I'm really glad you and Lily are healthy and whole. I am thankful that you made the ride and then the vets recognized what was happening and were able to help. I really look forward to seeing the information from the vet about electrolyting, because I think we all are in the dark when it comes to that stuff.

    I wish I could have been there with you, laughing our way across that hay field. And I'm glad that they left you signs. . . . Daniel had a great time.

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    1. Yes, it is indeed about the horse. :)

      And I would have so loved if you could have been there! I'll be explaining about the electrolyting. I may need to write an entire separate post later when I get the written info, but I'll share my notes in the review post that's coming up.

      And OMG we rode past the stick and it took me a second to register. I literally brought Lily to a screeching halt and swung her around and said to Liz: "They left us a sign!!!" So we both had to get pics. It made our day and made that last loop even MORE special!

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  5. I have to make this quick because im mountingg up but at least in the regions out here alp the ride vets ARE paid. Its not a ton of money and I agree they often go over and beyond....but in most cases not volinteers.

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    1. Thanks Mel! I can't for the life of me remember now where I had heard that they were volunteers; someone had told me that, but since I'm not sure what the source was now, I edited the post accordingly. Thanks for the correction!

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    2. LOL you can totally tell I was typing that one handed on my phone as I was trying to mount my horse in the dark.

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    3. I'm so happy you got to ride! And loved the post it inspired! :D

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  6. Thank you so much for such a interesting and informative post! I'm going to be volunteering next season at a few LD distances with hopes of competing one day myself and this post had such wonderful insights - so thank you :)

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  7. Scary but all is well in the end. So glad Lily is ok. And that most of the ride was great! Lovely photos, though wish I could see that evil devil pig mini! I hate that this sport (any horse sport) you have to learn the hard way, but that seems to be the case. I appreciate the whole story, I think we're here to learn from each other, good and bad.

    Thanks for all the education stuff, I'm going to read back over it, hopefully try to remember some of it! Electrolyting is so specific to region, horse, time of year, trail conditions and more. It's a wonder we figure it out at all.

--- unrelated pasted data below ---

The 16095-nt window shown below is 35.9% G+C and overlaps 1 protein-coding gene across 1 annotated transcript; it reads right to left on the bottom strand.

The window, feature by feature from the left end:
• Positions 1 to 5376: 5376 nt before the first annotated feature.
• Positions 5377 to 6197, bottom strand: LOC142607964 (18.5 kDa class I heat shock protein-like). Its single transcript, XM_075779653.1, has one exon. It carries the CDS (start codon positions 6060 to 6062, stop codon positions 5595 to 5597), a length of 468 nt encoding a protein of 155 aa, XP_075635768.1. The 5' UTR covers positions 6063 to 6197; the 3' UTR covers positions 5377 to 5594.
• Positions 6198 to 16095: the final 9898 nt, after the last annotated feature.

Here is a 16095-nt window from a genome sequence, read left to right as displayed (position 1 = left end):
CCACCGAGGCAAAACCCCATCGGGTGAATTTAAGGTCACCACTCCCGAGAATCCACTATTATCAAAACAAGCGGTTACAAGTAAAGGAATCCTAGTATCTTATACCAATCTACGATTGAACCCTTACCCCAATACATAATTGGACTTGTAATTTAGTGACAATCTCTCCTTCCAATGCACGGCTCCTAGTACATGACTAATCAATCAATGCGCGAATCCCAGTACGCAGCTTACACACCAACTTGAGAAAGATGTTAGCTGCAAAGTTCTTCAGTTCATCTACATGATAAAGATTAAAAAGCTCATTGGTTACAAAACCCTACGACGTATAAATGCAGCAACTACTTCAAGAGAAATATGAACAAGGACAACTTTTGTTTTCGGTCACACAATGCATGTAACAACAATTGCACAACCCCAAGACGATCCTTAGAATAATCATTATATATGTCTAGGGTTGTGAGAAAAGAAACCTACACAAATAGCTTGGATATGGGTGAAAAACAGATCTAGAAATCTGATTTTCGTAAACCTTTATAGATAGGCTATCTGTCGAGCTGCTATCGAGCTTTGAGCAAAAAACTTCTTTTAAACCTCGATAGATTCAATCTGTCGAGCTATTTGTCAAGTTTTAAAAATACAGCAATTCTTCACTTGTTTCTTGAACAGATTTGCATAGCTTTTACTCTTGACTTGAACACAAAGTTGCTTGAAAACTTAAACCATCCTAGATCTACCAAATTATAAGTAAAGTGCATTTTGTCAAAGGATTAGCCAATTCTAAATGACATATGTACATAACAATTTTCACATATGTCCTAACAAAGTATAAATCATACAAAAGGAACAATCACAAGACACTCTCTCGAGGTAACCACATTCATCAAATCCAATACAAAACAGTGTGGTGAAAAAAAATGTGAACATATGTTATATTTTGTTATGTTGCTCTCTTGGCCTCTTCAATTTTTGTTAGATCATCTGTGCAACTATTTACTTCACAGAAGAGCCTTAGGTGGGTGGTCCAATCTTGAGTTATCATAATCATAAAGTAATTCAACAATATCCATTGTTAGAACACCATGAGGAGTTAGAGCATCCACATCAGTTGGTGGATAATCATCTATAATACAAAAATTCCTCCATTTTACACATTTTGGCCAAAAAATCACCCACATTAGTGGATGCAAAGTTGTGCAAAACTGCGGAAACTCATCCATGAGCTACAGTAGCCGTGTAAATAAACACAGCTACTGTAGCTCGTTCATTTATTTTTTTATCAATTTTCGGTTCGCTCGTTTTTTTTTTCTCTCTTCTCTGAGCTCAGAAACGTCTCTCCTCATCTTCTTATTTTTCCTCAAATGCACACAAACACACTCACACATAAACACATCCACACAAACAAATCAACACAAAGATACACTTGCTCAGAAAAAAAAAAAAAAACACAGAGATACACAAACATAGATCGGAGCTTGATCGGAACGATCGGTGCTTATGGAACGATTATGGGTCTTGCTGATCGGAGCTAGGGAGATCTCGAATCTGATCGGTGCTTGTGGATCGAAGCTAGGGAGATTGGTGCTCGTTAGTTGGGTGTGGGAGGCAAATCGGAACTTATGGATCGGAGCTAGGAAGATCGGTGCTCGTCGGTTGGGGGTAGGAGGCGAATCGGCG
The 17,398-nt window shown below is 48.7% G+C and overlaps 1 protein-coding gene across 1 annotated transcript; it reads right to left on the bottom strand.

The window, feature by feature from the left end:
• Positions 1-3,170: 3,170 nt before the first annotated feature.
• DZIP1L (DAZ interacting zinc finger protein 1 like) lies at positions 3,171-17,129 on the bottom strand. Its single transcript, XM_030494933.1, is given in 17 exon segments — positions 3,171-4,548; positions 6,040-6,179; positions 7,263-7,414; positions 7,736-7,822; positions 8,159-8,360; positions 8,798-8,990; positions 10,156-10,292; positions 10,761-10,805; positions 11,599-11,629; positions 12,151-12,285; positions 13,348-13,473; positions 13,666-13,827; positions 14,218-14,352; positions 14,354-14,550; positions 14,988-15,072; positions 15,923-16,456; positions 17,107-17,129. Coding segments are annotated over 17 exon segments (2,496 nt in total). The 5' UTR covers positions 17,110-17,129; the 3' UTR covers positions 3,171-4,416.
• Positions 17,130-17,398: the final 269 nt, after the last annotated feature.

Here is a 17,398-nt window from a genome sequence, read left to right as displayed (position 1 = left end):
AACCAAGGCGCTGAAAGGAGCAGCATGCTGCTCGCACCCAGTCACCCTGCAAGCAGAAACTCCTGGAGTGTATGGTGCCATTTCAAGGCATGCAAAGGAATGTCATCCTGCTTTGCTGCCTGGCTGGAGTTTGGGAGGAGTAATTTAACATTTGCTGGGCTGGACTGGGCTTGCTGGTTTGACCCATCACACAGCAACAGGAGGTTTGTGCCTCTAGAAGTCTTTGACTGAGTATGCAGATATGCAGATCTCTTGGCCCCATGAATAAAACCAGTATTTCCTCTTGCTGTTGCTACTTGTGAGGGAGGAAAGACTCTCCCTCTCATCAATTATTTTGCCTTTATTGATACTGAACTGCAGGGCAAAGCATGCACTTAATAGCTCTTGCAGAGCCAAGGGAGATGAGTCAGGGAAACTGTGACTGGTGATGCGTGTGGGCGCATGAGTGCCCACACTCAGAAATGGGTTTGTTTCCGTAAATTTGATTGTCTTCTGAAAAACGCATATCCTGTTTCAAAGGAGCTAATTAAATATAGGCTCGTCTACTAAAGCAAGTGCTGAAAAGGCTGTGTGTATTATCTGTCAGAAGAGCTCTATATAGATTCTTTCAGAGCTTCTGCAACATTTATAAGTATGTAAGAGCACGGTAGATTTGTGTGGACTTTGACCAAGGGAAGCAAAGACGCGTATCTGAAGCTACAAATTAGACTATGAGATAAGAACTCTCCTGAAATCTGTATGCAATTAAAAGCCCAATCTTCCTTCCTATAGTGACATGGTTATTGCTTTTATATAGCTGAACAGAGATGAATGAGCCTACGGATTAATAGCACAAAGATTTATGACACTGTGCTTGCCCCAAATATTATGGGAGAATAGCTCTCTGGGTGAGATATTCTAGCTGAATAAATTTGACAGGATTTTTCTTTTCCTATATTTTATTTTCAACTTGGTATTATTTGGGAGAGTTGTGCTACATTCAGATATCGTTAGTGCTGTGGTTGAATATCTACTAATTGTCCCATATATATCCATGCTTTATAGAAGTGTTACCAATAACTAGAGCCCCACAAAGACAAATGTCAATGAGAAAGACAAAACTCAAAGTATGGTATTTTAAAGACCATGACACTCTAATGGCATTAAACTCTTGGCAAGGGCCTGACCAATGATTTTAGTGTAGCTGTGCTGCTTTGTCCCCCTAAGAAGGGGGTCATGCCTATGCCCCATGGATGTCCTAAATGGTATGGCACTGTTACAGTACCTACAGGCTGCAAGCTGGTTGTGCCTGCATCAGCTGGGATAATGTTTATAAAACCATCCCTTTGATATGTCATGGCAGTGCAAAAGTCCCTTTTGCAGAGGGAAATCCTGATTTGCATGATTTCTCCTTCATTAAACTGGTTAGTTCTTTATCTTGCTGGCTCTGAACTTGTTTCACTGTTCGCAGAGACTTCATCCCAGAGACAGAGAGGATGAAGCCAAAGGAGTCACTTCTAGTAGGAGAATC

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    1. Thanks irish horse. :) And yes, I'm regretting not having snagged a photo of that obnoxious mini!

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  8. I agree (how specific elytes are). Not to mention that because how horses utilize electrolytes is adaptable, what is true this season or even for a set of seasons might not work again/in the future/in 3 years.

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  9. Saiph, you did the right thing for your mare and there is no shame in that... I am a wreak, like every other crazy horse owner out there, when something is not right with my horse. My husband knows to not even talk to me, lol... How scary, and I am glad you followed up with the vet and everything worked out for Lily and Lily got everything she needed...

    Now to the fun part, your ride sounds amazing!!! It is interesting, after reading your OD experiences, I felt you were not that happy about the ride and a little bit defeated, but after reading about this ride, it sounds like you had an amazing time with your mare and a good friend. It makes all the hard work, effort, and time worth it.

    I love your education in your last post about training and feeding. I know I don't do as many miles as you guys do, but I do worry and my horse being fit enough, strong enough, and nourished enough for what we do. You really make me think about those things and I can’t thank you enough for it.

    Glad Lily is getting a well-deserved vacation, although she clearly loves her job so she might not be too happy about it… I can't wait to hear about more rides next year!!

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    1. Thank you so much for your comment JWall. :)